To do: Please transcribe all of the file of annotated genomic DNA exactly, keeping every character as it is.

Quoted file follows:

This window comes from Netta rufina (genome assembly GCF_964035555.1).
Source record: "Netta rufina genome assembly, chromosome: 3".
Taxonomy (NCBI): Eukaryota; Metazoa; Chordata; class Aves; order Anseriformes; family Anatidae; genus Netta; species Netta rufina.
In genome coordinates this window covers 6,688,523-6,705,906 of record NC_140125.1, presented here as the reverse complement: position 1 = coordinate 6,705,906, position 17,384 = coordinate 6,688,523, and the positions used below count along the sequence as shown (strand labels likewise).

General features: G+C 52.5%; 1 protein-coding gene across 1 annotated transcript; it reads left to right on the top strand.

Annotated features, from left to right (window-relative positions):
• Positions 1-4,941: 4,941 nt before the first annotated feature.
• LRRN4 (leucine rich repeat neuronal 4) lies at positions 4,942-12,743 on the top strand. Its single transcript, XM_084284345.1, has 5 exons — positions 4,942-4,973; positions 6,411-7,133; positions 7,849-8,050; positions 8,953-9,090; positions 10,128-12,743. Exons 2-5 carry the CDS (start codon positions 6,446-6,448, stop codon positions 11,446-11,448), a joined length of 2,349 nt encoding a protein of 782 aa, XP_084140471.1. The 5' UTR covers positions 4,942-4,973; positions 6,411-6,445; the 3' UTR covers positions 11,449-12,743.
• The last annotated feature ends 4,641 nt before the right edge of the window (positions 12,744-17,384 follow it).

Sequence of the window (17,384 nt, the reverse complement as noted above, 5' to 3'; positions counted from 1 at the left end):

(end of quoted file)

This window comes from Netta rufina (genome assembly GCF_964035555.1).
Source record: "Netta rufina genome assembly, chromosome: 3".
Taxonomy (NCBI): Eukaryota; Metazoa; Chordata; class Aves; order Anseriformes; family Anatidae; genus Netta; species Netta rufina.
In genome coordinates this window covers 6,688,523-6,705,906 of record NC_140125.1, presented here as the reverse complement: position 1 = coordinate 6,705,906, position 17,384 = coordinate 6,688,523, and the positions used below count along the sequence as shown (strand labels likewise).

General features: G+C 52.5%; 1 protein-coding gene across 1 annotated transcript; it reads left to right on the top strand.

Annotated features, from left to right (window-relative positions):
• Positions 1-4,941: 4,941 nt before the first annotated feature.
• LRRN4 (leucine rich repeat neuronal 4) lies at positions 4,942-12,743 on the top strand. Its single transcript, XM_084284345.1, has 5 exons — positions 4,942-4,973; positions 6,411-7,133; positions 7,849-8,050; positions 8,953-9,090; positions 10,128-12,743. Exons 2-5 carry the CDS (start codon positions 6,446-6,448, stop codon positions 11,446-11,448), a joined length of 2,349 nt encoding a protein of 782 aa, XP_084140471.1. The 5' UTR covers positions 4,942-4,973; positions 6,411-6,445; the 3' UTR covers positions 11,449-12,743.
• The last annotated feature ends 4,641 nt before the right edge of the window (positions 12,744-17,384 follow it).

Sequence of the window (17,384 nt, the reverse complement as noted above, 5' to 3'; positions counted from 1 at the left end):